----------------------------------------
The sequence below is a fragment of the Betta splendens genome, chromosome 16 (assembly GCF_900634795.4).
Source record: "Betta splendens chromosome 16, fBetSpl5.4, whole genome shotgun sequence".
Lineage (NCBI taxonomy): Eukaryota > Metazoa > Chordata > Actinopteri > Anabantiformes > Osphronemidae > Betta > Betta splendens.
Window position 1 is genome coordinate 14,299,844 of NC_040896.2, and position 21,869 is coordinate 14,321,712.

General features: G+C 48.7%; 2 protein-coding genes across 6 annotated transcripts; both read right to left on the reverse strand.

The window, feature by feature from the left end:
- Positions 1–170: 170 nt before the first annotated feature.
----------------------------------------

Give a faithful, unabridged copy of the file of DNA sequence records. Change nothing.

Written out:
The sequence below is a fragment of the Betta splendens genome, chromosome 16 (assembly GCF_900634795.4).
Source record: "Betta splendens chromosome 16, fBetSpl5.4, whole genome shotgun sequence".
Lineage (NCBI taxonomy): Eukaryota > Metazoa > Chordata > Actinopteri > Anabantiformes > Osphronemidae > Betta > Betta splendens.
Window position 1 is genome coordinate 14,299,844 of NC_040896.2, and position 21,869 is coordinate 14,321,712.

General features: G+C 48.7%; 2 protein-coding genes across 6 annotated transcripts; both read right to left on the reverse strand.

The window, feature by feature from the left end:
- Positions 1–170: 170 nt before the first annotated feature.